- Pens or pencils
- Scrap paper
- Big sheets of paper
- Nautical charts
- Parallel plotters
- The depth of water at sea varies a lot depending on the tide. The depths you see on nautical charts don’t represent the tide at any given time.
- Instead, they generally refer to the lowest depth you’d expect the tide to fall in a given area. This is known as the lowest astronomical tide, or LAT.
- On UK charts, the chart datum will be in metres. This isn’t always the case with international charts so it’s worth checking.
- Charts from around the world mostly share the same symbols. The colours they use vary slightly. Different colours represent land, tidal zones, shallow water and deep water.
- The most common charts in the UK are Admiralty or Imray.
- The UK Hydrographic Office publishes the book Symbols and Abbreviations used on Admiralty Charts (often referred to as Chart 5011), which lists all the symbols you’ll need to know. At least one copy of Chart 5011 would be useful for the group if they’ll be using Admiralty nautical charts. The Royal Yachting Association have copies for sale in their online shop, but see if you can get a second hand copy or borrow one first.
- You can find guides to the symbols and abbreviations used on Imray charts online.
Before you begin
- You could use a whiteboard and projector instead of a big sheet of paper.
- Ask everyone to research a story of a famous ocean voyage ‘gone wrong’ – where explorers ended up somewhere unexpected or failed to complete their journey. These don’t have to be stories of British ships or grand missions. The more variety the better.
- Source nautical charts that cover some of the geographical locations from the stories. Find enough charts so that small groups can share one. Open Sea Map is a free online nautical chart.
- Familiarise yourself with marine chart plotting. Take a look at How to plot a navigation course on a nautical chart without GPS for a step-by-step guide.
- You may decide you need the help of an expert guest to deliver this session.
- Research local people who are knowledgeable about maritime history. You could ask group members, people from your local museum, historical maritime archives, Sea Scouts, or a suitable National Scout Active Support Unit.
- Invite someone along to your usual meeting place as a guest.
- Ask the guest about their area of maritime interest, and let them know your plans for the session.
- Give the guest plenty of notice before the session. Check if they need information about access or transport.
- Check in a couple of days before the session that they’re still going to join you. See if they are bringing anything with them, or whether you should provide anything – big sheets of paper and pens (or a whiteboard and projector) may help in the teaching part of the activity.
- During the session, introduce the visitor to the group and perhaps ask a few young people to prepare some questions to ask the visitor.
- Everyone should share the stories they have researched. If people have looked into the same stories, they could pair up or split into small groups.
- Everyone should use the charts to help people see where the voyages took place and went wrong.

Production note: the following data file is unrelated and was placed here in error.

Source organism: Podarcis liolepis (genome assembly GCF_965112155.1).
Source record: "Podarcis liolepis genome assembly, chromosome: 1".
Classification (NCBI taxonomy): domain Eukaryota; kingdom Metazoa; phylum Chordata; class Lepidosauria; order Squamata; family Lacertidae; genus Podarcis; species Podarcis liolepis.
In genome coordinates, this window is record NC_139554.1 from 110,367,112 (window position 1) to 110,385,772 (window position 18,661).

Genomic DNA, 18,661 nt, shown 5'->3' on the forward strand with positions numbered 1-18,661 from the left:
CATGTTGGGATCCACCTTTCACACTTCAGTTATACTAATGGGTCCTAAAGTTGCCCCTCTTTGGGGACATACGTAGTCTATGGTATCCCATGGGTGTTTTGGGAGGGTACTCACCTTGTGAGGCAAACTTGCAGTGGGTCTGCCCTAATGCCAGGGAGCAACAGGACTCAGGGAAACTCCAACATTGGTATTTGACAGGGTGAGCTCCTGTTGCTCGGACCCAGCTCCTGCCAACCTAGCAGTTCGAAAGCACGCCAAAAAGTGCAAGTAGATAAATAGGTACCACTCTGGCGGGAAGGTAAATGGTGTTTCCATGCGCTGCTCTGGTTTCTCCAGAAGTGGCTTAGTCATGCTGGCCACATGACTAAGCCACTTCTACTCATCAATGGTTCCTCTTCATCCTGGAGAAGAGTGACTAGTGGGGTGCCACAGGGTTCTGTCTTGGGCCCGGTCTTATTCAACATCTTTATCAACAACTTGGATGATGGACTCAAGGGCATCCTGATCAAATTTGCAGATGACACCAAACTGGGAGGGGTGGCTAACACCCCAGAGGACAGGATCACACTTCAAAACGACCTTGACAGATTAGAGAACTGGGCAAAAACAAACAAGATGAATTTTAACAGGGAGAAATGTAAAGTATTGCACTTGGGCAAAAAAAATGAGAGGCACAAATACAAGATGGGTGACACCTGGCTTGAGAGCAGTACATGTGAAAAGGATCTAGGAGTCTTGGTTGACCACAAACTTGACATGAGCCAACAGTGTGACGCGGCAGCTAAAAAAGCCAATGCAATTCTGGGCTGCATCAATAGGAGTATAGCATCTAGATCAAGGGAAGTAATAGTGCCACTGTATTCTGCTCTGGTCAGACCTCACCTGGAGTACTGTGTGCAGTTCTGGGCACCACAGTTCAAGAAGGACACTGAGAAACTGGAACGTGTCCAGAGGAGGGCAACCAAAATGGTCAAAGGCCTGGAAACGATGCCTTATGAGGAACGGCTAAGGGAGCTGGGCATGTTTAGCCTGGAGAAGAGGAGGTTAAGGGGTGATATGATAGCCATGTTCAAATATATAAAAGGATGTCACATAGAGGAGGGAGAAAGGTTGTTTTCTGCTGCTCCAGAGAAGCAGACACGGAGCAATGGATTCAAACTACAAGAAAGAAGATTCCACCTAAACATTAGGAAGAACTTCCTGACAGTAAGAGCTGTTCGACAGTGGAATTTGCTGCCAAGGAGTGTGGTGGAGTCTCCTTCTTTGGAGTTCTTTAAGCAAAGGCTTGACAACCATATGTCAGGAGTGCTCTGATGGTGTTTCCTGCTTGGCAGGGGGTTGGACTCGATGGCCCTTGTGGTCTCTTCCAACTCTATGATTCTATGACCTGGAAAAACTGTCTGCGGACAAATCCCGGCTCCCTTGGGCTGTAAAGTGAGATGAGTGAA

- Everyone should take turns telling stories and asking questions.
Chart a historic voyage
- The person leading the activity should explain how to plot a marine voyage on a chart.
- Everyone should split into small groups and sit down with scrap paper and pencils, a nautical chart, parallel plotters and dividers.
- Using the nautical charts, each group should familiarise themselves with the common symbols and chart datum. This may vary slightly from map to map.
- Each small group should plot at least part of the historic journeys they researched. Routes can be tracked in as little or as much detail as each group is interested in mapping.
- Each small group should talk about some of the challenges involved in plotting historic journeys. How much have the oceans have changed since these voyages were made? How many land masses were unidentified? Details recorded on charts change all the time. This exercise will show everyone the importance of up-to-date maps.
- Everyone should gather together in a big group once more. Talk about how advancements in navigation technology can help us avoid some of the mishaps made before. Are mariners still making big navigation mistakes?
This activity was about trying new things. Learning some of the finer details of chart plotting can be tricky. Everyone should take time to reflect on the ways they learn best. This way, when it comes to approaching the next new challenge, they can say what works for them.
This activity was also about learning to communicate. Storytelling can be a fun way to learn from the mistakes of those who came before us, and can be an interesting format for introducing everyone to a new topic. Everyone should think about whether the storytelling format worked for them. Did the environment encourage sensitive communication and active listening? Did anyone notice any components of good storytelling?
Make it more challenging by asking everyone to make more precise measurements so they can describe the journeys in greater detail.
- Map work can be modified to make it more tactile. Consider tacking old maps or photocopies up on cork boards and using pins and string to plot the tracks.
- If the detail on your maps is very small, try using magnifying glasses. Online map reading makes it easier to zoom in on finer details.
All Scout activities should be inclusive and accessible.